A solid handbook with basic tips and ideas for aspiring managers, particularly those who are millennials or expect to manage...

Millennial Leadership


Debut authors Eliassi and Thompson’s work combines their experience to produce a guide for millennials hoping to become managers and managers hoping to lead millennials.

Eliassi, a millennial, struggled to master management skills. He teamed up with Thompson, an experienced manager and executive, through SCORE, a mentorship program, and used Thompson’s articles and teachings as the basis for this book. The guide outlines step-by-step plans for implementing change, developing leadership traits, creating vision-building tools like mission statements, and using time-management tips. Eliassi, who narrates the book, segues into strategic and tactical plans and ways to craft and use them. Next, he discusses effective communication with an emphasis on intercompany messages. He then moves onto team building, dedicating several chapters to identifying critical positions to fill both now and in the future, recruiting and hiring the right people for those positions, and training and coaching them successfully. He wraps up with a quick summary, touching on the top 10 lessons from the introduction and previous chapters. Because Eliassi is a millennial and Thompson is a baby boomer, they bring not only their differing perspectives, but also well-considered suggestions for working with one another. For example, Eliassi points out that millennials have different priorities from Gen Xers or baby boomers, preferring a healthy work-life balance to a higher salary and looking for positions that offer fast-track advancement and that allow them to make a difference. The more generalized management and HR advice they offer is perfectly sound, if not very revolutionary.

A solid handbook with basic tips and ideas for aspiring managers, particularly those who are millennials or expect to manage them.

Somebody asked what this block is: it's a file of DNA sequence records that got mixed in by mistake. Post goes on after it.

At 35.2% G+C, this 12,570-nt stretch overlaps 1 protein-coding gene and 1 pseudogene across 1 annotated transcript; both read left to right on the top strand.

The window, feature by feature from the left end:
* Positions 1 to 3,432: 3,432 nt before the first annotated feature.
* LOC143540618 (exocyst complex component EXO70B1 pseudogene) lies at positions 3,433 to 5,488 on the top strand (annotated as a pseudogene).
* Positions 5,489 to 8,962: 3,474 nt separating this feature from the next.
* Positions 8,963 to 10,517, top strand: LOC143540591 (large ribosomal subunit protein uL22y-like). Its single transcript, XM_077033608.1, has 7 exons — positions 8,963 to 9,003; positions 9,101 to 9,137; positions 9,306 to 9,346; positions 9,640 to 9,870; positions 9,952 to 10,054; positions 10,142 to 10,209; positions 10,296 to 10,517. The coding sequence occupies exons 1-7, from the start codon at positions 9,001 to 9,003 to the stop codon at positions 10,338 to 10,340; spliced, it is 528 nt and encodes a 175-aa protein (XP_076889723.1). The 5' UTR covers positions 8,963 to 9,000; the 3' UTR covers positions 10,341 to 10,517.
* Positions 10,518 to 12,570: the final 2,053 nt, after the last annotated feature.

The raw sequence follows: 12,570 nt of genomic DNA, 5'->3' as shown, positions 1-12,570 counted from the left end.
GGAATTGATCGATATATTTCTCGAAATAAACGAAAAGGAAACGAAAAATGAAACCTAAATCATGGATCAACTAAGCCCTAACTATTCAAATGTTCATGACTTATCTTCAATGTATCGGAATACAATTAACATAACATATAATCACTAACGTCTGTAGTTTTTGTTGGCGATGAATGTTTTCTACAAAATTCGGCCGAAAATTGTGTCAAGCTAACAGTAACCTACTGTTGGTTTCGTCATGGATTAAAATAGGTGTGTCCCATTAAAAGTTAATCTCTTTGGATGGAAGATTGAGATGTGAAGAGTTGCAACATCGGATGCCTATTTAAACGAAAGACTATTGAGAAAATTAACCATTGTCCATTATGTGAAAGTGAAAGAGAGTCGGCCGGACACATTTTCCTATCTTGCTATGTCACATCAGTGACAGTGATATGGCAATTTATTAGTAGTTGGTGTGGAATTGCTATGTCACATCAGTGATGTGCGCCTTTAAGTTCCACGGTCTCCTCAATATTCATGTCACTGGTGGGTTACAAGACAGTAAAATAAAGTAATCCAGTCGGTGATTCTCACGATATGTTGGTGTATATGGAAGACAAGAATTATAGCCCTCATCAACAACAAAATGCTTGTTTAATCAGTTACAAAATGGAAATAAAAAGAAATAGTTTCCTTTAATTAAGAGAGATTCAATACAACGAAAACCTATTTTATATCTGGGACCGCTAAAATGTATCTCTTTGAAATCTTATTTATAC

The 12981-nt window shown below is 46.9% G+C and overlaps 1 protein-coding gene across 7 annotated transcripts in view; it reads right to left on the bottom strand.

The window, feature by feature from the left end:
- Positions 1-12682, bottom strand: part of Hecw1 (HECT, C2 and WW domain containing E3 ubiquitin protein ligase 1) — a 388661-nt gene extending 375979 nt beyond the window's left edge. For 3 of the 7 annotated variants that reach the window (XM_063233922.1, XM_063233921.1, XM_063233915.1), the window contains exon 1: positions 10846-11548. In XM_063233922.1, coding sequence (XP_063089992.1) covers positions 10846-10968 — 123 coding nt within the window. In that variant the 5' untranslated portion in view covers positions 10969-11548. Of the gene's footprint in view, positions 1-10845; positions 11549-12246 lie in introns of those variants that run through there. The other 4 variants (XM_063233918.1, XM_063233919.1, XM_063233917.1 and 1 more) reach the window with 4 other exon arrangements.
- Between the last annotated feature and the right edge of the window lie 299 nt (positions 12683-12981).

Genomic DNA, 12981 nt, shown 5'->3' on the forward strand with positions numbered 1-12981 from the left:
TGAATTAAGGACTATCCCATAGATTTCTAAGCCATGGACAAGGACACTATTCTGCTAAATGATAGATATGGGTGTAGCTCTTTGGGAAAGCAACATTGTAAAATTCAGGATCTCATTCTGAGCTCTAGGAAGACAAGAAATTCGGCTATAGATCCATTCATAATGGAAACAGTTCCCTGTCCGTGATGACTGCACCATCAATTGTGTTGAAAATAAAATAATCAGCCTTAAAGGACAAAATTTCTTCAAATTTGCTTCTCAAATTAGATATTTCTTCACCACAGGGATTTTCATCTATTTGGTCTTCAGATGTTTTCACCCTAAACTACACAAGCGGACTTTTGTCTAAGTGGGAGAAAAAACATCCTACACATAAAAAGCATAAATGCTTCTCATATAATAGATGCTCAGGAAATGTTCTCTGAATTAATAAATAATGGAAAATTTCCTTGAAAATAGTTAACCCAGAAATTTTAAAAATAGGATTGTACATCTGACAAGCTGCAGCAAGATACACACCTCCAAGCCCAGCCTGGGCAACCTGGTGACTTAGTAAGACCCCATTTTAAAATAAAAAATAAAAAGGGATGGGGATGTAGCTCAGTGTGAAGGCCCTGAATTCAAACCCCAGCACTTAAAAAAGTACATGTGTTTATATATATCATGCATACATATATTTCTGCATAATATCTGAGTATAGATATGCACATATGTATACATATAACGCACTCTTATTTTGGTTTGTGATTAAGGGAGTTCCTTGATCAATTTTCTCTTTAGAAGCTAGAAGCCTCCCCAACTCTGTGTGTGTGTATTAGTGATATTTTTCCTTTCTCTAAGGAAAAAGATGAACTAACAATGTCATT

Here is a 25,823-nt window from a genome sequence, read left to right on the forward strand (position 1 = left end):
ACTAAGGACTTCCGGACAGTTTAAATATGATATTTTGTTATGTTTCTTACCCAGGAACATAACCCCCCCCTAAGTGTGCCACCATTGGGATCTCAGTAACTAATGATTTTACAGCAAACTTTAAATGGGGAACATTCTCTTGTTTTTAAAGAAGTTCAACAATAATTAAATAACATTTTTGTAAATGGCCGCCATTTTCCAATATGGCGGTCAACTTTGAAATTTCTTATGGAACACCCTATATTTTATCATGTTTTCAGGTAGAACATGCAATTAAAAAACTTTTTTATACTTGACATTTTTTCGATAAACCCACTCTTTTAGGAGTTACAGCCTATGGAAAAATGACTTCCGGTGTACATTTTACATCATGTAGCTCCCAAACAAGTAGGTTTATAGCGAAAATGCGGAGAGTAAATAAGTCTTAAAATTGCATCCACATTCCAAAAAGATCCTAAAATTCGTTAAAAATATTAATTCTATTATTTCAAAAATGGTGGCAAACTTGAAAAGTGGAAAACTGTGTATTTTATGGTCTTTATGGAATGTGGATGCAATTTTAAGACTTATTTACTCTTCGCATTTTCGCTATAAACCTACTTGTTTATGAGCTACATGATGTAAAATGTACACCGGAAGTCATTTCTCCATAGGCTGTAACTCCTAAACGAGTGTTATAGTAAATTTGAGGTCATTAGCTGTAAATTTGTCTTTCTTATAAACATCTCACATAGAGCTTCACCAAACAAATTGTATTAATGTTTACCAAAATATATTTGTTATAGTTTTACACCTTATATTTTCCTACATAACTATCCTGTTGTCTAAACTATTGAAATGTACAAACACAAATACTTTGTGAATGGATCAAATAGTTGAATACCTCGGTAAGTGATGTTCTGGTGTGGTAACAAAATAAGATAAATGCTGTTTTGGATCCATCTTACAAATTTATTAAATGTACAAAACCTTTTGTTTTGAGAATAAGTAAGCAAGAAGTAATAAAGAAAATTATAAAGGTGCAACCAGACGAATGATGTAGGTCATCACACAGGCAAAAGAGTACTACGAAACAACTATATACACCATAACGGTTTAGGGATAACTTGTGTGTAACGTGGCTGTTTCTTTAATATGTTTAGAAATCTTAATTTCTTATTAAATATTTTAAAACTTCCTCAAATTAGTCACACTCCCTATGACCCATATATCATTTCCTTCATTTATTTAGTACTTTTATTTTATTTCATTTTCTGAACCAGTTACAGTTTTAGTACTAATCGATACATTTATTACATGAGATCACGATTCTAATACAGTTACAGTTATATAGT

Pub Date: April 28, 2016

ISBN: 978-0-692-69647-7

Page Count: 190

Publisher: GlobalView Publishing

Review Posted Online: Nov. 28, 2016

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This is not the Nutcracker sweet, as passed on by Tchaikovsky and Marius Petipa. No, this is the original Hoffmann tale of 1816, in which the froth of Christmas revelry occasionally parts to let the dark underside of childhood fantasies and fears peek through. The boundaries between dream and reality fade, just as Godfather Drosselmeier, the Nutcracker's creator, is seen as alternately sinister and jolly. And Italian artist Roberto Innocenti gives an errily realistic air to Marie's dreams, in richly detailed illustrations touched by a mysterious light. A beautiful version of this classic tale, which will captivate adults and children alike. (Nutcracker; $35.00; Oct. 28, 1996; 136 pp.; 0-15-100227-4)

Pub Date: Oct. 28, 1996

ISBN: 0-15-100227-4

Page Count: 136

Publisher: Harcourt

Review Posted Online: May 20, 2010

Kirkus Reviews Issue: Aug. 15, 1996

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From the national correspondent for PBS's MacNeil-Lehrer Newshour: a moving memoir of her youth in the Deep South and her role in desegregating the Univ. of Georgia. The eldest daughter of an army chaplain, Hunter-Gault was born in what she calls the ``first of many places that I would call `my place' ''—the small village of Due West, tucked away in a remote little corner of South Carolina. While her father served in Korea, Hunter-Gault and her mother moved first to Covington, Georgia, and then to Atlanta. In ``L.A.'' (lovely Atlanta), surrounded by her loving family and a close-knit black community, the author enjoyed a happy childhood participating in activities at church and at school, where her intellectual and leadership abilities soon were noticed by both faculty and peers. In high school, Hunter-Gault found herself studying the ``comic-strip character Brenda Starr as I might have studied a journalism textbook, had there been one.'' Determined to be a journalist, she applied to several colleges—all outside of Georgia, for ``to discourage the possibility that a black student would even think of applying to one of those white schools, the state provided money for black students'' to study out of state. Accepted at Michigan's Wayne State, the author was encouraged by local civil-rights leaders to apply, along with another classmate, to the Univ. of Georgia as well. Her application became a test of changing racial attitudes, as well as of the growing strength of the civil-rights movement in the South, and Gault became a national figure as she braved an onslaught of hostilities and harassment to become the first black woman to attend the university. A remarkably generous, fair-minded account of overcoming some of the biggest, and most intractable, obstacles ever deployed by southern racists. (Photographs—not seen.)

Pub Date: Nov. 1, 1992

ISBN: 0-374-17563-2

Page Count: 192

Publisher: Farrar, Straus and Giroux

Review Posted Online: May 20, 2010

Kirkus Reviews Issue: Sept. 1, 1992

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